Pam Althoff, acting executive director of the Cannabis Business Alliance of Illinois and a McHenry County Board member, said the U.S. Food and Drug Administration needs to regulate hemp more actively.
Federal lawmakers have criticized the agency for failing to act for years. Agency officials have responded that they need greater direction or authority from Congress.
In Illinois, Althoff said one solution would be to create a single regulatory agency for cannabis, similar to liquor and gambling, rather than splitting responsibilities among a half-dozen different agencies.
Among the 21 states that have legalized recreational cannabis, she said, “We’re one of the few states that doesn’t have a commission for cannabis.”
Another topic that has come up in other states is a push to limit the potency of pot, which can reach 80% or higher. Critics of cannabis commercialization, such as Smart Approaches to Marijuana, have warned of studies linking long-term and high-potency cannabis use to schizophrenia, depression and suicide, and called for limits on THC.
Advocates have pushed back against limits, arguing that legal cannabis is safer than people buying from the black market.
Still, the new year may bring other changes that have been discussed for some time.
The biggest difference consumers would notice may be allowing home delivery. Gov. J.B. Pritzker voiced support for the concept recently, as long as buyers prove they’re over 21, as they must at stores.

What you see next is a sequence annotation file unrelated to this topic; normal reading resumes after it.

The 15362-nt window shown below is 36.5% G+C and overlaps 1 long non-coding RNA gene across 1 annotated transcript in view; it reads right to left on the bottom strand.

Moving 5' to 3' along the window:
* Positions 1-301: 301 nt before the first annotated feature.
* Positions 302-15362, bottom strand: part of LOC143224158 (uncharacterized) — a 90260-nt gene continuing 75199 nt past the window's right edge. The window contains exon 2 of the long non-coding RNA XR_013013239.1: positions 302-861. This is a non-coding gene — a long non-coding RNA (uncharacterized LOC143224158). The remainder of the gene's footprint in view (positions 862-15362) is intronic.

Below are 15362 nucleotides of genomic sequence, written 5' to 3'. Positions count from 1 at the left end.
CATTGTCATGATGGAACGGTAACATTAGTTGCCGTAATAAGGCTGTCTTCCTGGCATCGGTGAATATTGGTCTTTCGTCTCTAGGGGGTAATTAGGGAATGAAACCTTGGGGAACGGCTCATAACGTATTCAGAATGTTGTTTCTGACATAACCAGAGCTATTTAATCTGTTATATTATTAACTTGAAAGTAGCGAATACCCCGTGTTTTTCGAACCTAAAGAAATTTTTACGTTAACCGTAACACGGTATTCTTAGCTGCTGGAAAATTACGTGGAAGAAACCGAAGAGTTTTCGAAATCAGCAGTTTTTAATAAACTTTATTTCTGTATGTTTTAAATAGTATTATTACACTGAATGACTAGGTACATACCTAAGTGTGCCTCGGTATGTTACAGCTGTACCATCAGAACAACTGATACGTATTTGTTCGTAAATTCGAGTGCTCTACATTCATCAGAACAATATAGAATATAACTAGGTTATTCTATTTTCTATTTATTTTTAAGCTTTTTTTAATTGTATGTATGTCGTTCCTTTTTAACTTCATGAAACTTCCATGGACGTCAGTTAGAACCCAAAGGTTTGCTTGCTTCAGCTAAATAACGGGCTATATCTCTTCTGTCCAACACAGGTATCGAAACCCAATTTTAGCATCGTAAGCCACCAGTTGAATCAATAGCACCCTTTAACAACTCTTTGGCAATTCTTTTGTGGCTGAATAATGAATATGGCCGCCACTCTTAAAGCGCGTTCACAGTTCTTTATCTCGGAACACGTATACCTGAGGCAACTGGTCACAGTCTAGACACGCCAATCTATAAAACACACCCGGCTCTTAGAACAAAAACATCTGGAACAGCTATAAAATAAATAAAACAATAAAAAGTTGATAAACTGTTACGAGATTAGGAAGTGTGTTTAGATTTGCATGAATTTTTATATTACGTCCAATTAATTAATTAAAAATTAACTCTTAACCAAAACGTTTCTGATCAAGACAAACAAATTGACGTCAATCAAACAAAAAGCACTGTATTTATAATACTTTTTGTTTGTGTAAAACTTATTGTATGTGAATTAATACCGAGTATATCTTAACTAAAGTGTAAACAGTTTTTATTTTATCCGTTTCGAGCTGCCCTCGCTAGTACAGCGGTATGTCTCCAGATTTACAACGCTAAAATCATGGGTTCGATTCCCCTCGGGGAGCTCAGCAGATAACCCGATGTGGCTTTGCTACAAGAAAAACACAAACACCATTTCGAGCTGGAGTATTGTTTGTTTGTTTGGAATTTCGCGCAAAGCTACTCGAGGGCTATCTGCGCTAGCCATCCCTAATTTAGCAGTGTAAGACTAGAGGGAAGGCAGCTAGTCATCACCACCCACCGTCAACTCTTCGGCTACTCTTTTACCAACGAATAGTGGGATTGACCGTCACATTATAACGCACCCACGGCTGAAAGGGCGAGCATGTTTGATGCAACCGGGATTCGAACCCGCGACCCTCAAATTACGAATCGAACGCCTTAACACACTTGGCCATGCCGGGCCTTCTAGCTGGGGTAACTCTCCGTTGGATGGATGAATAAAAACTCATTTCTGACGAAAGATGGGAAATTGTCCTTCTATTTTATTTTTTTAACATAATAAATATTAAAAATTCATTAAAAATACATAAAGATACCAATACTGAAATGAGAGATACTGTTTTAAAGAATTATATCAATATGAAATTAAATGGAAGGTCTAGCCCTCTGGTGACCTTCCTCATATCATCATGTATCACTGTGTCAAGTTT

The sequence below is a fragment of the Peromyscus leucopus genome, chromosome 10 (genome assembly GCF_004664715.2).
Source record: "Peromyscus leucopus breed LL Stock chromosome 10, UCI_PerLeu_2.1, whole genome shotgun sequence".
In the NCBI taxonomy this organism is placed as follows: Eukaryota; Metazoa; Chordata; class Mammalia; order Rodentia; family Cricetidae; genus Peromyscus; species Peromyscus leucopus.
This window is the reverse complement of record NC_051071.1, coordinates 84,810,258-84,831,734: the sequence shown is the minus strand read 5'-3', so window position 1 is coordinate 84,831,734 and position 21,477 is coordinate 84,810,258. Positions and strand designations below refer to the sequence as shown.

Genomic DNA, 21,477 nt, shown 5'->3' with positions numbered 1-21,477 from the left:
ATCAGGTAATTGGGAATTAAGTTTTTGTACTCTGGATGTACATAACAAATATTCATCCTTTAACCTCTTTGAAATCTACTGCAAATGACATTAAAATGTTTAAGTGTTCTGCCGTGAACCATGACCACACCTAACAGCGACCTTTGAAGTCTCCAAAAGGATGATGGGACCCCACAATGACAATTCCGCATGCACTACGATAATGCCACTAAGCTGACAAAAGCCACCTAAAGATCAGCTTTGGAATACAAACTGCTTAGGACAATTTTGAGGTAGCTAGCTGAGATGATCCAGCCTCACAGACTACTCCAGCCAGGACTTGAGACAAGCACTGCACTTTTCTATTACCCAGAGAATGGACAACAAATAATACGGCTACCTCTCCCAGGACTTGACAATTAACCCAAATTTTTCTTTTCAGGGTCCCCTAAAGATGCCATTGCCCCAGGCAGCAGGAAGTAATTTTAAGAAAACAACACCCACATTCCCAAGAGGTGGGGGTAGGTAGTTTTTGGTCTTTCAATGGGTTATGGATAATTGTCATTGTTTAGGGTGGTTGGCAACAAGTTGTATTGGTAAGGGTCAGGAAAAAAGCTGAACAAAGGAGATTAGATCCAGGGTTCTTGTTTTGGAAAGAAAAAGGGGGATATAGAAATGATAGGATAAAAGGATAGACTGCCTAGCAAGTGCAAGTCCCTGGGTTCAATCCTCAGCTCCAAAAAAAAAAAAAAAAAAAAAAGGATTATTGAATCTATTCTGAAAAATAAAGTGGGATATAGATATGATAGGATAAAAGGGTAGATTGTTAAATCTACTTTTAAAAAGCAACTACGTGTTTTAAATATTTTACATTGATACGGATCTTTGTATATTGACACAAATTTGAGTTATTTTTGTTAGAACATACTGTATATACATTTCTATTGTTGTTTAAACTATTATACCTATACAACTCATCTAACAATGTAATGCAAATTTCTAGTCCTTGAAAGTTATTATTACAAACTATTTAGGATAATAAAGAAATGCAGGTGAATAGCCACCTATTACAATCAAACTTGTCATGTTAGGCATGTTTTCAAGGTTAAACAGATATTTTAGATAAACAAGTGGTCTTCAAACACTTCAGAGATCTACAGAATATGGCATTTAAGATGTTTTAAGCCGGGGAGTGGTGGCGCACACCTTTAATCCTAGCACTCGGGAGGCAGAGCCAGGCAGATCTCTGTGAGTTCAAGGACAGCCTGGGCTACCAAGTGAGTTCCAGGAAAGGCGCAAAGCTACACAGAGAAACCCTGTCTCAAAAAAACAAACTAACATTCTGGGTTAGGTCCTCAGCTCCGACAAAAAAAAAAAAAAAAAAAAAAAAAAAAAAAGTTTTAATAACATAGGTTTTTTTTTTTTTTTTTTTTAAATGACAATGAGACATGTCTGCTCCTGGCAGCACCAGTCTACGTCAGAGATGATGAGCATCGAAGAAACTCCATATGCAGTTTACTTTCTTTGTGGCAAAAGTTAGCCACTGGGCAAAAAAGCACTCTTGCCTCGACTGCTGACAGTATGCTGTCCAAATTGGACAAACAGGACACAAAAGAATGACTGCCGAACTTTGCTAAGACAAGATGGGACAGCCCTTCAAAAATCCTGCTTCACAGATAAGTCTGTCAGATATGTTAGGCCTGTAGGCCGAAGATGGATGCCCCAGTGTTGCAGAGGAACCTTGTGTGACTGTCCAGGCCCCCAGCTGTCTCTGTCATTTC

Delivery could provide a market for transportation license holders, who now have little to do since cannabis companies have their own vehicles to supply products from producers to retailers. Multiple apparently illicit delivery services have sprung up in the meantime.
Advocates also are pushing for increasing the size limit of craft growers from 5,000 square feet to 14,000 or more, still a fraction of the 210,000 square feet that existing growers are allowed.
Most importantly, conditional dispensary license holders say they need to be able to sell shares of ownership, to either cash out or raise capital.
While the law does not explicitly prohibit such sales, the Illinois attorney general and the Department of Financial and Professional Regulation have taken the position that such sales are forbidden until a business gets its final license to open. The fear is that wealthy white conglomerates will buy out minority investors, further consolidating the industry.
Ultimately, that issue may be decided in court. A lawsuit challenging the policy is being fought in Cook County.
The lack of transparency and shifting interpretations in zoning and regulation also have driven away some investors, argued Edie Moore, co-founder of Chicago NORML and holder of licenses for several cannabis businesses that have yet to open.
She said the status quo only benefits existing businesses, and emphasized the need for a single agency to provide clarity and consistency. She called for allowing craft growers to share locations, to reduce the costs of real estate, infrastructure and security.
“The changes we’re asking for are small but mighty,” she said. “Make it make sense.”